Not that it was something we didn't know, but at Sox Fest pitching coach Don Cooper was quoted as saying that recent signee Felipe Paulino has "a real good chance" at the rotation. White Sox fans seem to be getting somewhat excited about Paulino, who has tons of talent and is under control for a couple years pretty cheap. And it's good for fans to be excited about a new guy with definite low-risk and obvious high-reward potential. But it's important to keep his long-term outlook as a south sider in perspective.
No, that's not a Sox jersey, but I did a double-take too. Credit: Getty Images
As we discussed upon Paulino's signing back in early December, starter Andre Rienzo, despite giving several solid performances in 2013, has really fallen out of favor. He too is a talented hurler, but it just doesn't seem his low-K, high-contact rates are going to translate well to the big leagues. Though he definitely does still have a shot at the 2014 rotation, it's starting to seem as if Paulino has the inside track on him.
But I'm pretty confident in saying we'll see Rienzo at some point this year, because I just don't see Felipe sticking with the team too long.
For Paulino, one of two things can happen: he can be good or he can be a flop. If he doesn't work out for the team, whether due to an injury or just bad performances, then you may as well give Rienzo or fellow prospect Chris Beck a shot at a starter role. But if he is good, there's still a good chance one of those guys will get a look because Paulino will not be hard to move for a prospect or two near the deadline.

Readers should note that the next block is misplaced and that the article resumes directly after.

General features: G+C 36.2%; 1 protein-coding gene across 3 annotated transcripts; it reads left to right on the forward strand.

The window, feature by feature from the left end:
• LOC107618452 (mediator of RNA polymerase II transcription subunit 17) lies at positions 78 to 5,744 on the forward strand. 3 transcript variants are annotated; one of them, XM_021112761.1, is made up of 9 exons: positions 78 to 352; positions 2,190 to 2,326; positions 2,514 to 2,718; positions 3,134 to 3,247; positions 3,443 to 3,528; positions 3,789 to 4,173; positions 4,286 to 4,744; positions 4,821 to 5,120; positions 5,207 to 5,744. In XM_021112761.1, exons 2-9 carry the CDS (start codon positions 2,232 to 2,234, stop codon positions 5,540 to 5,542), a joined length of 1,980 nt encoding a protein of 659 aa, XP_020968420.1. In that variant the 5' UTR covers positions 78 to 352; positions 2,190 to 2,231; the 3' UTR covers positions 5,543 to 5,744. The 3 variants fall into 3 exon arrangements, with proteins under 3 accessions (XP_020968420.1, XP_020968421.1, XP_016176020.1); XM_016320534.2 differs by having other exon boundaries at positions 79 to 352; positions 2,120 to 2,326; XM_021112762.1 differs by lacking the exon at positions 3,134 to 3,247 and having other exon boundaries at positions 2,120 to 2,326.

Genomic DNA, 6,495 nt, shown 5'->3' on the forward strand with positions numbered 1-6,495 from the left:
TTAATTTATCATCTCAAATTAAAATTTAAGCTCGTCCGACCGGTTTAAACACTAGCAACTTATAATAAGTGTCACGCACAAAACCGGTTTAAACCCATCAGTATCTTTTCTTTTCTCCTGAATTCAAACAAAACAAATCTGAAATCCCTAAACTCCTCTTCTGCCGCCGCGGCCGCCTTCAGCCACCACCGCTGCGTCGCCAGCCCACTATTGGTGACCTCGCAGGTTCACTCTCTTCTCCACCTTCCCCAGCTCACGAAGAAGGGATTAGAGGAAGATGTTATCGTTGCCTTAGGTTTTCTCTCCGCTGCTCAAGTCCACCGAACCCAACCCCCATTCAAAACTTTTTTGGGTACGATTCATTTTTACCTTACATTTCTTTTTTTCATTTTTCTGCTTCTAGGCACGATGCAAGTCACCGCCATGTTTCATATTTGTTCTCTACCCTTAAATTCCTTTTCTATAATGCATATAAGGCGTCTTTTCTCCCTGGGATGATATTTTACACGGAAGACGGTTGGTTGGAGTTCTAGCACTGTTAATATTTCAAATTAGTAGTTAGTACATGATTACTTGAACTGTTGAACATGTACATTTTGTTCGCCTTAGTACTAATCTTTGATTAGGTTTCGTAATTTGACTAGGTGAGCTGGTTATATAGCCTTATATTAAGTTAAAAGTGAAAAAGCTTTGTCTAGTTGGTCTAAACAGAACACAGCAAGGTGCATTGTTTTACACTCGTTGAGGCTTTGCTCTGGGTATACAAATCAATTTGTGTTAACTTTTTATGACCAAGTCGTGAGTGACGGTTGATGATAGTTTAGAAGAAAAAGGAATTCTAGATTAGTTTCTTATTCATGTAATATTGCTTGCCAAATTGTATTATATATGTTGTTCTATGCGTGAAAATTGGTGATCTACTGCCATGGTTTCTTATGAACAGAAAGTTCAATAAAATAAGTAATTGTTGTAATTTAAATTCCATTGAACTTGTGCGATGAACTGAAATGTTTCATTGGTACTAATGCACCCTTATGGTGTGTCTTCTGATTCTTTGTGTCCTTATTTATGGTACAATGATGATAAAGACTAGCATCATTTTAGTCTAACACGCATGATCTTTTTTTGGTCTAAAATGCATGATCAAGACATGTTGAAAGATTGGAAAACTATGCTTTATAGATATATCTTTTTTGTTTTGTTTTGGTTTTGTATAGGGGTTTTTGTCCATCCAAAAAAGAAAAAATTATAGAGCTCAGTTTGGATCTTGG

Like we said, he's signed cheap: a one-year, $1.75M deal with a $4M 2015 team option ($250K buyout). So you're probably thinking, "Well, if he's signed so cheap and can perform above his contract's value, then why move him? Especially considering the fact that best-case, he'll haul us just one decent or two average prospects." And that's a very fair argument. But I feel the counter argument is even stronger.
The reason you deal him and net a profit for your minor league talent base is because Chris Sale, Erik Johnson, Jose Quintana, and John Danks aren't going anywhere … and with a young, rebuilding team like the White Sox, you need an open spot to audition other youngsters like Rienzo, Beck, or any others that may climb the ranks in 2014.
Sure, they could hang onto Paulino for the entirety of the season, but if he's not very good he won't be brought back anyway and if he is good and you're going to shop him (because again, you're still going to need an opening for young talent somewhere) you have to keep in mind that teams strapped for pitching near the trade deadline will always give up more than they will over the offseason when options are aplenty. Especially for a guy said teams can get for a year and a half.
Obviously there's one scenario in which it wouldn't make sense to move Paulino – if the White Sox are in the playoff hunt come late July thanks in part to Paulino succeeding in the rotation. In that case you'd obviously hang on to him. And trust me guys, it's not that I don't think this White Sox team has the potential to be that young and exciting squad that shocks the baseball world – but I sure as hell am not going to expect it.
So be excited to watch Felipe Paulino this year. Talented and cheap with a good shot at the rotation, he certainly could be a headliner this year. Just keep in mind his not-so-long-term outlook with the White Sox.